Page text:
UPDATE (YA 2018):
Taxpayers who make SRS contributions on or after 1 Jan 2017 should note that the overall personal income tax relief cap of $80,000 applies from YA 2018 (when the income earned in 2017 is assessed to tax).
Read: SRS INCOME TAX RELIEF.
Feb 16, 2017
Over the years, whenever I talked about how I started an SRS account from the time the scheme was introduced in 2001, listeners would be incredulous. I was only 30 years old in 2001. To me, the tax benefit was too obvious to be ignored. Since 2001, I have contributed to my SRS account up to the maximum sum allowed yearly.
In a blog post on 24 Dec 2009, I mentioned that "As long as a person is paying income tax, he should start an SRS account and contribute to it yearly so that he pays less income tax (or none at all). For me, it's that simple."
Well, it might be that simple for me but for people with many financial commitments, it might not be so. For these people, they might not have much money leftover after taking care of all their routine expenses. So, voluntary contributions to the SRS account could be difficult.
Having said this, as long as we are paying income tax, voluntary contributions to our SRS accounts should be viewed as an important part of planning for our retirement. We should try to include it in our retirement planning.
Voluntary cash contributions to the SRS account are eligible for tax relief. For some, contributing just a few thousand dollars a year could mean not having to pay any income tax. So, there is no need to contribute the maximum of S$11,475 per annum. This is the maximum allowed for Singaporeans and PRs.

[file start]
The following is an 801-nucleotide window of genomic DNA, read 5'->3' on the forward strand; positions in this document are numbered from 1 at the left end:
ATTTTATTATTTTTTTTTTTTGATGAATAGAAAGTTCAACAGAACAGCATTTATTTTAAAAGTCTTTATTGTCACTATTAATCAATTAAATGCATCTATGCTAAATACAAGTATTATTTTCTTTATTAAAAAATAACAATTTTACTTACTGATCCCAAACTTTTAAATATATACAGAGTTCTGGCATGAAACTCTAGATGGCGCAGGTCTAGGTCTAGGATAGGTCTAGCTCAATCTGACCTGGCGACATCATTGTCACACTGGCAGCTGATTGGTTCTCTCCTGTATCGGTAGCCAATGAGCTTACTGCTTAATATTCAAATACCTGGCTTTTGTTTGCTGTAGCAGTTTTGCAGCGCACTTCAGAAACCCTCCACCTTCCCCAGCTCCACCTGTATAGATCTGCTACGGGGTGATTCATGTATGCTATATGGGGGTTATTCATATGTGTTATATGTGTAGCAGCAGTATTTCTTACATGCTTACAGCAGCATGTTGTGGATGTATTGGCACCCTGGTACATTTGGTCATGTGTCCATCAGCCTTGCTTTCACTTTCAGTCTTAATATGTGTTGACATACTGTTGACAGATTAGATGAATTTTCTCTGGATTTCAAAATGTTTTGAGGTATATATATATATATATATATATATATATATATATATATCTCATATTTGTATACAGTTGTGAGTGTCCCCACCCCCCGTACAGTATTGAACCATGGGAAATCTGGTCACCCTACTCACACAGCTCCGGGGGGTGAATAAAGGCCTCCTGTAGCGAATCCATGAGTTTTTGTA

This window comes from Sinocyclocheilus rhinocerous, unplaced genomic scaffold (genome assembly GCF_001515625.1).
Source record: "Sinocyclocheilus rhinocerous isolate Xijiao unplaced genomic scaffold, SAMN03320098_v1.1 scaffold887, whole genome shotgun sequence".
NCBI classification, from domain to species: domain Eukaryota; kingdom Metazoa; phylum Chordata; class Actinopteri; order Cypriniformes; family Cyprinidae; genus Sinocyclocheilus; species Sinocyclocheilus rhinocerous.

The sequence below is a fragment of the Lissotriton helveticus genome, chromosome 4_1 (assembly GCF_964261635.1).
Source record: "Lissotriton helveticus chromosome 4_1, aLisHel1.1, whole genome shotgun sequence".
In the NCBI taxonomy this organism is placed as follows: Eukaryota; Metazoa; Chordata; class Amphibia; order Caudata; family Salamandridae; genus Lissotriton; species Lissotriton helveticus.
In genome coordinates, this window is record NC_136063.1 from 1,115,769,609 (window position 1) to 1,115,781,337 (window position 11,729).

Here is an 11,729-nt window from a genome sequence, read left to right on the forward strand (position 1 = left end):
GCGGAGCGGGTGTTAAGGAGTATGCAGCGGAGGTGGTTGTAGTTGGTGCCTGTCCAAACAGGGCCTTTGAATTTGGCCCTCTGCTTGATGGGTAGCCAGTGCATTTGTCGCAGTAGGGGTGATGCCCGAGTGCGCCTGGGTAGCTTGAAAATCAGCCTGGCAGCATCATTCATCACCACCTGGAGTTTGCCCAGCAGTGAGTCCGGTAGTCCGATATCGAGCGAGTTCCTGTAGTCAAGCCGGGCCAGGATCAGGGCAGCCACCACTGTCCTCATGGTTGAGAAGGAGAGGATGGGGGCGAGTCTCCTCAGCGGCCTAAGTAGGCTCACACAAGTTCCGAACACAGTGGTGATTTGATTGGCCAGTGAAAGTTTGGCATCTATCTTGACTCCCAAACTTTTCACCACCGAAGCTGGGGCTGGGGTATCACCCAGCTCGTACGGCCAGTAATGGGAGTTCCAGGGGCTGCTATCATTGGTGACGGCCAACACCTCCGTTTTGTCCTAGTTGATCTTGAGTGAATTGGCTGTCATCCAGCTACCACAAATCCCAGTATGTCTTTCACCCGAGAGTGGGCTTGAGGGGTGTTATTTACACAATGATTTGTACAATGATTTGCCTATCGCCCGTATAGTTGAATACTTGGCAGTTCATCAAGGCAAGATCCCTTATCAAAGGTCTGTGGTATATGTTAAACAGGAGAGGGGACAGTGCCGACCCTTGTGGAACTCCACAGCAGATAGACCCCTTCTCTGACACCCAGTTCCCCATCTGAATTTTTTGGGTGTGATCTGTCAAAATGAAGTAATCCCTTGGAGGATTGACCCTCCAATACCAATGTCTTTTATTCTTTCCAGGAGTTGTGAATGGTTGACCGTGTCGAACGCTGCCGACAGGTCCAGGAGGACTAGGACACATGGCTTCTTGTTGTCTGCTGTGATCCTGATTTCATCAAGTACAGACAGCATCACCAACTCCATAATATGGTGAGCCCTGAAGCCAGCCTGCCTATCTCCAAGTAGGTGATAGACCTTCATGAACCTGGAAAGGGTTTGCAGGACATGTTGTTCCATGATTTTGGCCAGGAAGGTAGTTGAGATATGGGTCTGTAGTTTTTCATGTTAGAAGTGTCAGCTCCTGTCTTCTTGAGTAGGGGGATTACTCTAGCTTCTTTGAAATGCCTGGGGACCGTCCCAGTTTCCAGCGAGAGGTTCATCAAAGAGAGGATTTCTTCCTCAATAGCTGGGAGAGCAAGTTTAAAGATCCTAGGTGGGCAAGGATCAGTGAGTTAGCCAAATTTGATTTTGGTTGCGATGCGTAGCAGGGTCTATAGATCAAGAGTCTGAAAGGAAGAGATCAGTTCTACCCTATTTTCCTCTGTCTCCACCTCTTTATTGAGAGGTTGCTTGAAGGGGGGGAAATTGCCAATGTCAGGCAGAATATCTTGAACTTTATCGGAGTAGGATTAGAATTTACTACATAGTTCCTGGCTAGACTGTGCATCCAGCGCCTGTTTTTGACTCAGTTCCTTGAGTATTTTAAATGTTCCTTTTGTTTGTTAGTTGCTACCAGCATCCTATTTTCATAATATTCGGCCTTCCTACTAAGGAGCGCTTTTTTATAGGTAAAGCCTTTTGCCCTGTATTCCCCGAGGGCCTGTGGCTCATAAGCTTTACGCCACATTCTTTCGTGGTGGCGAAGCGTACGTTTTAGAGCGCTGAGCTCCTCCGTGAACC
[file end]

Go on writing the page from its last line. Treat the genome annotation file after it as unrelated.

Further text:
Therefore, I would suggest that we look at how much of our income is taxable and to contribute to the SRS account sufficiently to become free from income tax. After all, funds in the SRS account should not be withdrawn till the statutory retirement age to avoid penalties. So, cash in hand is still better than being in the SRS account.
Of course, if our taxable income is much higher, contributing the maximum sum allowed would save us much in income tax although it might not mean being free from income tax. How much to contribute, if ability allows, therefore, depends on individual income levels.
Money in the SRS account could be used to invest for higher returns. Examples are fixed deposits, single premium insurance policies, shares, REITs, ETFs and unit trusts. SRS funds cannot be used for purchasing real estate, for example.
Upon reaching the statutory retirement age of 62, if we had been making regular contributions and investing prudently, money in our SRS accounts could be an important part of our retirement income. 50% of the funds withdrawn upon retirement would be subject to income tax. If we keep our yearly withdrawal within the non-taxable bracket which I believe is $20K, we would not even have to pay any income tax.
So, theoretically, if we had $200K or less in our SRS accounts by the time we retire, withdrawals could be non-taxable. Withdrawing the funds in ten equal portions over a period of ten years would lower the income tax payable if we had more than $200K in our SRS accounts by the time we retire.
For anyone paying income tax yearly and still wondering if the SRS is necessary, do consider the points I have made in this blog post. Financial security in our old age is one of the most important things we have to plan for in life.
UPDATE (18 July 2014):
The maximum contribution allowed for the SRS account now is $12,750 per annum.
NEW: From 2016, max contribution is $15,300.
Read Supplementary Retirement Scheme.
Updated Booklet on the SRS: HERE.
|From the FAQ section on SRS in MOF's website.|
"... the caps on contributions to the Supplementary Retirement Scheme will also be raised to $15,300 for Singapore citizens and permanent residents and $35,700 for foreigners."Source: The Straits Times, 23 Feb 15.
Related post: Double your income, not your income tax.